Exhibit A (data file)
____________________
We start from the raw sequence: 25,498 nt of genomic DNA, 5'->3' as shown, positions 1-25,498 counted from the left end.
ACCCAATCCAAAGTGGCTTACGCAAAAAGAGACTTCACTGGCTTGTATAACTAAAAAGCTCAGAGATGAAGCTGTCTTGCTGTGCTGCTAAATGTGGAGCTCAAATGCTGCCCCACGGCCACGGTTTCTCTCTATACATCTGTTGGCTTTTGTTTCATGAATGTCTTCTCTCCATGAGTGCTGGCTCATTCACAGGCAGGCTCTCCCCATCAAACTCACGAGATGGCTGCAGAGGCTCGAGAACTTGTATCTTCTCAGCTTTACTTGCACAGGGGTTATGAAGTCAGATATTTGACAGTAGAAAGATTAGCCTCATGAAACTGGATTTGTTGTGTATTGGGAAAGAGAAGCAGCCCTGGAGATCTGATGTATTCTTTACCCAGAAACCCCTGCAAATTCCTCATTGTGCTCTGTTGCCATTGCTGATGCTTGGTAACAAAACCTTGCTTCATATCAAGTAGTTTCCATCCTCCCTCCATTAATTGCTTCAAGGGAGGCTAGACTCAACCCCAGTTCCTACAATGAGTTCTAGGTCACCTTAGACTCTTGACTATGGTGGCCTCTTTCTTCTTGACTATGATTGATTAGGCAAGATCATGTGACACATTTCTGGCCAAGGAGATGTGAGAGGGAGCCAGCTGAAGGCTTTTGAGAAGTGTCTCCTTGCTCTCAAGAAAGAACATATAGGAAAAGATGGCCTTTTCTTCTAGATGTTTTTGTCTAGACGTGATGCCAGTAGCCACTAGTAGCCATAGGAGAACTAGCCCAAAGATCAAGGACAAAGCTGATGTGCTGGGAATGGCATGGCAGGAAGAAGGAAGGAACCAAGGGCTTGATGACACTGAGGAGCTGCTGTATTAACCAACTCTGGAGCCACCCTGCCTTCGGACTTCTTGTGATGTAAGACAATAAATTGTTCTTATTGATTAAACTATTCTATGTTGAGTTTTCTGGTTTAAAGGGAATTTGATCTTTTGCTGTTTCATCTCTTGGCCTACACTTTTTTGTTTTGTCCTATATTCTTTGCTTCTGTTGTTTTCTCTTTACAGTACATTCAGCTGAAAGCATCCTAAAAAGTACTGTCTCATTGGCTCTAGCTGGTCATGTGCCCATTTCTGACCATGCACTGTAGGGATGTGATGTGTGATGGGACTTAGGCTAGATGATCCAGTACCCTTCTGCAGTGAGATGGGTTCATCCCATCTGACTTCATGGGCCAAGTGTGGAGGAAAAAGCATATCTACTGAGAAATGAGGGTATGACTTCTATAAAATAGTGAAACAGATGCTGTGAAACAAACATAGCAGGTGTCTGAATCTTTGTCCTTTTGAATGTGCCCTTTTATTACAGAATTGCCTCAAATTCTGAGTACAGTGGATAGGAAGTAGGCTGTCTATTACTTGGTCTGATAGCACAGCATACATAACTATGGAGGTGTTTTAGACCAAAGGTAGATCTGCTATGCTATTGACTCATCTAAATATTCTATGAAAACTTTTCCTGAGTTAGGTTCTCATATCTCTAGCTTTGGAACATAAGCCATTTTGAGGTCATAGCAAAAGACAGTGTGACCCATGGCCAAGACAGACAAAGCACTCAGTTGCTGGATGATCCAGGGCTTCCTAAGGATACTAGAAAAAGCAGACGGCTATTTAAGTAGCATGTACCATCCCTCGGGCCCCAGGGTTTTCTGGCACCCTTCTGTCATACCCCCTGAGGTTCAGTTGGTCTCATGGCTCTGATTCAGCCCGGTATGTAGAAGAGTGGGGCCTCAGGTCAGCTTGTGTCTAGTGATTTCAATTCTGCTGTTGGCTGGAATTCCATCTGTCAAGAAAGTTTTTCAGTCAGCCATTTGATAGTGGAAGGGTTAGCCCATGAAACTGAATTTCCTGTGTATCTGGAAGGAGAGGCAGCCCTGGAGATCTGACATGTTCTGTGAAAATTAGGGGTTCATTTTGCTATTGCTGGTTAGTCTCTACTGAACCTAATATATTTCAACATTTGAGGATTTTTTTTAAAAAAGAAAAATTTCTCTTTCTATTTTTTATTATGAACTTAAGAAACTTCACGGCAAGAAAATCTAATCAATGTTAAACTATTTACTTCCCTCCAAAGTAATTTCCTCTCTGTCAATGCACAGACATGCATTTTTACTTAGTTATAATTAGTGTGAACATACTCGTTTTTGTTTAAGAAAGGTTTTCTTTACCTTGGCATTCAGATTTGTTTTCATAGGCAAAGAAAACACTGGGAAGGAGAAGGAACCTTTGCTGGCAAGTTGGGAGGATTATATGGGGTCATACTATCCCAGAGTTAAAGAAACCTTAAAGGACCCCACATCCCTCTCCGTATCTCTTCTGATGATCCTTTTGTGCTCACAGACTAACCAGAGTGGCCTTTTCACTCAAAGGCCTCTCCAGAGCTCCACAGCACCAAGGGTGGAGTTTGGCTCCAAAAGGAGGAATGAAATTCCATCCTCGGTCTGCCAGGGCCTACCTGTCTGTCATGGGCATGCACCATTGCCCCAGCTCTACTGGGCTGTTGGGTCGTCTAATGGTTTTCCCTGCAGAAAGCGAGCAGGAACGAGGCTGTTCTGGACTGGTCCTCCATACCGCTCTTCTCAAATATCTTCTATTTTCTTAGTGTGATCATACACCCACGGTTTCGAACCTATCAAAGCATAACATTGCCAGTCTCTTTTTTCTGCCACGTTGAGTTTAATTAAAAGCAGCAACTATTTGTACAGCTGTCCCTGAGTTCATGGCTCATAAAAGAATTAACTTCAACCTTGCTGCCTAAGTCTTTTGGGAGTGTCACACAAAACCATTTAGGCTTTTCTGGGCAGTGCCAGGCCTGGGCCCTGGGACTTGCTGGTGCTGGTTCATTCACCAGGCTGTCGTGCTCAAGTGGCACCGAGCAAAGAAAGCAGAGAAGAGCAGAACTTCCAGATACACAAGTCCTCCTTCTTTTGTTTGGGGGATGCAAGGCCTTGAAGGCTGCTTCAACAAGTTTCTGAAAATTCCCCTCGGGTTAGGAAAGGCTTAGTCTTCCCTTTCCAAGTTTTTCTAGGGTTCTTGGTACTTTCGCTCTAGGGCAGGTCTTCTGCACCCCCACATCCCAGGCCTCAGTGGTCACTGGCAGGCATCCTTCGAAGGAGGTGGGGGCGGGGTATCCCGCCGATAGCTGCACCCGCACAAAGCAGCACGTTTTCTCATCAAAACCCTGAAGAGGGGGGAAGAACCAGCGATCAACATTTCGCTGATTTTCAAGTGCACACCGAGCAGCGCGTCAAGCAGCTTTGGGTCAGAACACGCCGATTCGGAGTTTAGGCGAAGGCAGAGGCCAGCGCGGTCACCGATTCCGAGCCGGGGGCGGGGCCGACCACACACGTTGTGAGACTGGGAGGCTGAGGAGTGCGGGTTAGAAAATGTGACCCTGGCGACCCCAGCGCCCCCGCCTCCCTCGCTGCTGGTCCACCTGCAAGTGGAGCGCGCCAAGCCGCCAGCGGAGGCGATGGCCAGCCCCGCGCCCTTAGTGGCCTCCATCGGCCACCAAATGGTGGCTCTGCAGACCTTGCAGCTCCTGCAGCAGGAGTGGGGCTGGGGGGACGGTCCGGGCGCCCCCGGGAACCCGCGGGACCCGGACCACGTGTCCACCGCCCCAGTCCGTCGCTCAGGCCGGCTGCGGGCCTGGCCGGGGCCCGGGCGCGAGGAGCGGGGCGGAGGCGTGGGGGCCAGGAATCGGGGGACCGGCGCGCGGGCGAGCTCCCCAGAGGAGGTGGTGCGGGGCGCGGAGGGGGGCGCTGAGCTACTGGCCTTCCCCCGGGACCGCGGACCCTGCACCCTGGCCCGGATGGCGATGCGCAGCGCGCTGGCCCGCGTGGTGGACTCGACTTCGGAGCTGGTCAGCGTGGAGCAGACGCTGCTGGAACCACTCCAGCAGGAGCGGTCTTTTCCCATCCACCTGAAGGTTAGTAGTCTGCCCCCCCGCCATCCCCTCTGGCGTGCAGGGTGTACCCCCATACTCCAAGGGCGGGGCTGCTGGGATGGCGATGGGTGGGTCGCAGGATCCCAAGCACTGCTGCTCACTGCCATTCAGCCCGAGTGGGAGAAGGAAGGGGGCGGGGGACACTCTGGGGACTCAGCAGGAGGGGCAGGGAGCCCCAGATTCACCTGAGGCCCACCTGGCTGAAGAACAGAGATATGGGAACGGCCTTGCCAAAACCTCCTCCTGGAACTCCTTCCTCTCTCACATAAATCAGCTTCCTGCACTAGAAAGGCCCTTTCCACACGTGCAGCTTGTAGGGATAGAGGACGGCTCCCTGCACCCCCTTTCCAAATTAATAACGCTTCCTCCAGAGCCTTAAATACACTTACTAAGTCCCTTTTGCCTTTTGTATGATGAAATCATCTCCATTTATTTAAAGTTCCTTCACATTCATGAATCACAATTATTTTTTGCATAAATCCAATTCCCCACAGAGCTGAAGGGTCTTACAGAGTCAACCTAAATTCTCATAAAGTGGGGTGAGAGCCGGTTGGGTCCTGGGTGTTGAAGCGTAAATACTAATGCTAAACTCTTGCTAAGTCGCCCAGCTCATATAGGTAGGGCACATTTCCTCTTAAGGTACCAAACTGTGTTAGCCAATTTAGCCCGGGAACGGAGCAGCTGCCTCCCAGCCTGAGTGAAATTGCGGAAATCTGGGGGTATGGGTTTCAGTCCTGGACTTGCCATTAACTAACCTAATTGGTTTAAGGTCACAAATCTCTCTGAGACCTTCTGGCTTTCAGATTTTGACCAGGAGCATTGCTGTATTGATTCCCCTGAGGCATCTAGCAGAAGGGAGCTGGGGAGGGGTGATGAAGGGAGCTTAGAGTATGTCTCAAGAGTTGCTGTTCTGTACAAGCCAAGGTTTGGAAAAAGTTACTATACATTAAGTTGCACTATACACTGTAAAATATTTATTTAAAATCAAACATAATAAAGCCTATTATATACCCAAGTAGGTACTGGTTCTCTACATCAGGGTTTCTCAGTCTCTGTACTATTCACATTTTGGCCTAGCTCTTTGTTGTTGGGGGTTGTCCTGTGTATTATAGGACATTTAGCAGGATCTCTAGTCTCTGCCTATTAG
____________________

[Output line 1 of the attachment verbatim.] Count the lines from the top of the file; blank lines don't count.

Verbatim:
We start from the raw sequence: 25,498 nt of genomic DNA, 5'->3' as shown, positions 1-25,498 counted from the left end.